But that’s the whole point. Most art classes will have you use charcoal to learning to draw, and you will quickly realise that it is impossible to use charcoal as you would a pencil.
You will need to sit well back from your drawing media and use your arm extended so only your instrument touches the paper.
Life drawing is all about capturing the figure of your model, sometimes even showing the way he or she moves, how the muscles stretch and relax. Everything from your shoulder to the tip of your fingers should be drawing.
Most beginners will want their drawings and sketchings to be perfect. Each line, dots, shade or shadow to be immaculate.
Drawing is a living art form. Using an eraser will often damage the canvass or sheet of paper you are tracing on, and the more you erase a particular zone, the less perfect it becomes and the more you will use your eraser. A vicious circle of perfection!
Instead of erasing, let go of what you think is a mistake and maybe draw over it. Or even better, use a tissue to lighten your mistake and add some shades to your composition.
You can also paint over it and mask you error completely. A lot of Tudor-era paintings which have been X-rayed show that artists, once their drawing is done, used paint to cover some of the mistakes they had done and to improve the final rendering of the portraits they were commissioned for.
Or just start over. You will most likely get a better (more satisfying) drawing, after a few minutes of redrawing, rather than spend half an hour trying to correct something you’ve drawn wrong.
“In spite of everything I shall rise again: I will take up my pencil, which I have forsaken in my great discouragement, and I will go on with my drawing.” – Vincent Van Gogh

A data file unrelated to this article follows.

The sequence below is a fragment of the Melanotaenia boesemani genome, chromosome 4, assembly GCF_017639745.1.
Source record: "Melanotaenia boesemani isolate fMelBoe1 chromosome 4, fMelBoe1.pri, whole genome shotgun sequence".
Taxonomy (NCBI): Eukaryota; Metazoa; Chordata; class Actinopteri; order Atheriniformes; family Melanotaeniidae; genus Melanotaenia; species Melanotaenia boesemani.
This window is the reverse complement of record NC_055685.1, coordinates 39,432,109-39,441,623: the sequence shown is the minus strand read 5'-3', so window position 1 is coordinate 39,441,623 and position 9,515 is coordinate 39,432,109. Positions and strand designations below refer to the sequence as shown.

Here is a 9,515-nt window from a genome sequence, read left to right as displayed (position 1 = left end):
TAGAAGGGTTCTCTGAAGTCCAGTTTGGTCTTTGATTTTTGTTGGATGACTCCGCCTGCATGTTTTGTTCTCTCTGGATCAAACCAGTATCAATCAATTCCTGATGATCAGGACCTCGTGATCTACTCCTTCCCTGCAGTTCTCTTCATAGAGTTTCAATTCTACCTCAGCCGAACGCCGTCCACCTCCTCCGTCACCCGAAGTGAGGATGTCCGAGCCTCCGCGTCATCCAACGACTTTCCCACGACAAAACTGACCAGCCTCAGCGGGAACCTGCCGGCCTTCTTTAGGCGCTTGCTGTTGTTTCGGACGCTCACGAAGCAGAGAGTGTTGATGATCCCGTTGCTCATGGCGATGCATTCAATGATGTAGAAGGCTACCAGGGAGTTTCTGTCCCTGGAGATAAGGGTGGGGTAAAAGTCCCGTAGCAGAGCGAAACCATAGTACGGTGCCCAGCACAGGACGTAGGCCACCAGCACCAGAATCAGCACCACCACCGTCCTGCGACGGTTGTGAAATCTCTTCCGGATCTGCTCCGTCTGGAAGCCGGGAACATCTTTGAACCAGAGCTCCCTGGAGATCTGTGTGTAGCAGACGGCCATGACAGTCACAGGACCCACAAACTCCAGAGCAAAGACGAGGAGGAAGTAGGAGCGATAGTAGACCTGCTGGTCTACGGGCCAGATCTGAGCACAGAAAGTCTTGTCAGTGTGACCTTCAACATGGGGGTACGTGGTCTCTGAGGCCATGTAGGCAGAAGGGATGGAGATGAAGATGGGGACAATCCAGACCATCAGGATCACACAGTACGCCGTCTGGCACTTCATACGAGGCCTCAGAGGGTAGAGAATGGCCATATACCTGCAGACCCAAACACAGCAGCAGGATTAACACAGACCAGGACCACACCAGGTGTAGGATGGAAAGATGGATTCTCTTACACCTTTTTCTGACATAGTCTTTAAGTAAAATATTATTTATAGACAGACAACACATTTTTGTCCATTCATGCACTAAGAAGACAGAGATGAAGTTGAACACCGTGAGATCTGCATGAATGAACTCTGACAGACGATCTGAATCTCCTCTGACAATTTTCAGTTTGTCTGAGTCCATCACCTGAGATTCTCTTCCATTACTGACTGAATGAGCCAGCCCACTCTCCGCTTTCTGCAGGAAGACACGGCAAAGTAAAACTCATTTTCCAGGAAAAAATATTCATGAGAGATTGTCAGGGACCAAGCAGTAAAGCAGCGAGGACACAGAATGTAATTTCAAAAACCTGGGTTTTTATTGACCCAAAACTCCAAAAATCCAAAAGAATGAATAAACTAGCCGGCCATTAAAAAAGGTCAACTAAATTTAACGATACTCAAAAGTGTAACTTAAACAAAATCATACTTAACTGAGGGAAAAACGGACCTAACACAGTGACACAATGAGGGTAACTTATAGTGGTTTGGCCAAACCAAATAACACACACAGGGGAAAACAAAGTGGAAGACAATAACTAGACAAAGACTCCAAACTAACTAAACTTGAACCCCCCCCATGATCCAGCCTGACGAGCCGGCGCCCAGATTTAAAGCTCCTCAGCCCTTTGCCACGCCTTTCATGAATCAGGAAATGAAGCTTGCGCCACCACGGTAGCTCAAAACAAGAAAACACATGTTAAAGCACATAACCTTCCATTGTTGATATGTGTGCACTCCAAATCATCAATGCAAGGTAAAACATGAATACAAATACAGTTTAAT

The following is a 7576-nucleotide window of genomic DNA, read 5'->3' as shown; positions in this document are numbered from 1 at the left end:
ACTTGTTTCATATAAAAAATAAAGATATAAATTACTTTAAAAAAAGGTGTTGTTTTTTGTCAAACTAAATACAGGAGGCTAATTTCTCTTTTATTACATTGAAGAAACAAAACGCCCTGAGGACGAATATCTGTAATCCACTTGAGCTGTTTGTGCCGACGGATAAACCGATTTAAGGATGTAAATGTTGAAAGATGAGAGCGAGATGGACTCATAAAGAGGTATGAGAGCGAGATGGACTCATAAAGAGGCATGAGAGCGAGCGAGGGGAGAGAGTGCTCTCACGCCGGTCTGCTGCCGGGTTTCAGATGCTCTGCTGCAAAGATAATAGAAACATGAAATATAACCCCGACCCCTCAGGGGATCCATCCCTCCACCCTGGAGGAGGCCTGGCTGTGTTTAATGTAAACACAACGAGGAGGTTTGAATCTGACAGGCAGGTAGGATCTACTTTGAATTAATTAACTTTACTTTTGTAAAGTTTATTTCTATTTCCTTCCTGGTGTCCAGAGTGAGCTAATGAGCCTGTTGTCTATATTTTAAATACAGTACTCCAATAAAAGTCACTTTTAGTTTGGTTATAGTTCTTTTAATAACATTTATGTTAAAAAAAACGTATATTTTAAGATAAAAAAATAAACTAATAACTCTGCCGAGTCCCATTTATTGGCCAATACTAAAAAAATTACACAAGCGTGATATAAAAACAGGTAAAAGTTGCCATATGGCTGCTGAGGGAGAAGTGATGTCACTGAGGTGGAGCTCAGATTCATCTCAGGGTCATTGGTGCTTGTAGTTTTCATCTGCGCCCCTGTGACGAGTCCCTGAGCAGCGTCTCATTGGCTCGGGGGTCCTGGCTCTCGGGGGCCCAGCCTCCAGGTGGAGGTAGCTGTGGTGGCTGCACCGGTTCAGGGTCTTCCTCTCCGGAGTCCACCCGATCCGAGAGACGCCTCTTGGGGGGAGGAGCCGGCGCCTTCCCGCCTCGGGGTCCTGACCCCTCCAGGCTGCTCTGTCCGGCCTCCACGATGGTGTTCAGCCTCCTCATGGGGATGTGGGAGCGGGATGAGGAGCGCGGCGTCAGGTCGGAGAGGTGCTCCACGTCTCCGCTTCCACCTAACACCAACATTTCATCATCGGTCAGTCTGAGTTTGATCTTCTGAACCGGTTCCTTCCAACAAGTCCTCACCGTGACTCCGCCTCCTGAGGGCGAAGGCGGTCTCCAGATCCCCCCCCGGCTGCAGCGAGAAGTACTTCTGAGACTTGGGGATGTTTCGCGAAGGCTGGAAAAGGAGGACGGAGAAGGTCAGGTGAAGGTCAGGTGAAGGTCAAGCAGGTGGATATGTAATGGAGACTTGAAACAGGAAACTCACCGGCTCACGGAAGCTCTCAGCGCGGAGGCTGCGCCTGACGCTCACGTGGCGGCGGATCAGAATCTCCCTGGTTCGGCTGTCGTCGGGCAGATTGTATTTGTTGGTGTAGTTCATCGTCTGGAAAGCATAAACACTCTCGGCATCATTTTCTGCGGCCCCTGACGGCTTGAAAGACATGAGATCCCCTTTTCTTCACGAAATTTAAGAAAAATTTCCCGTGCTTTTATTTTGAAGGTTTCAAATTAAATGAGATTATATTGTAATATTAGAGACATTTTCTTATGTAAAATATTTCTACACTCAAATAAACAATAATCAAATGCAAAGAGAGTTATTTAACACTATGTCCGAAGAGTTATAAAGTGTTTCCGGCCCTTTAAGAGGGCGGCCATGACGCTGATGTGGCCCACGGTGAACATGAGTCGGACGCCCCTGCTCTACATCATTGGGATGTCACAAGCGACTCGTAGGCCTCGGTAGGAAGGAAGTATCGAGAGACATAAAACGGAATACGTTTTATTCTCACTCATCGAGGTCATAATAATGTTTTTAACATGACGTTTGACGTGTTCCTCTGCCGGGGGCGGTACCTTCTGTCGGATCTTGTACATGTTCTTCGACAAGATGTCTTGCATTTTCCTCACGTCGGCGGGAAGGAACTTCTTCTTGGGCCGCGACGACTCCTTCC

Using charcoal or graphite pencils, life drawing takes a lot of practice before resulting in accurate sketches. (l by steve_huison).
Taking two or three seconds to analyse the whole figure can have a big impact on the final drawing. Most artists mentally draw three lines, one from shoulder to shoulder, one from knee to knee and one from hips to hips.
This way you should be able to observe how the figure support its weight if it is taller or wider. Drawing a quick outline of the model this way and then drawing the rest over it should make your life easier and you should become better at it over time.
An intermediate drawer should be able to get the contour of his or her model within 30 seconds.
It is also vital that you get every part of your models when drawing it. No matter what life drawing poses your model is adopting, having all the elements of him or her before the end of the class is essential.
First, because you won’t have a full and accurate representation of him or her
Second, because if you take too much time on the head, torso or pelvis of your model, you will never learn how to draw people, or how to draw hands and feet.
Your time in art classes is limited to each session, make sure to get everything before times runs out. Drawing hands or drawing faces, which are expressive parts of the human figure, full of light and shadows and intricate textures will require confidence in your creativity and talent.
If you never learn how to draw an eye, probably the most challenging part of the human head, then you will never be an accomplished drawing artist.
While following the tips above will make you better at drawing, painting or sketching, avoiding the classic mistakes that beginners often do will also make you a more accomplished artist.
So get out there and let your creative spirit out!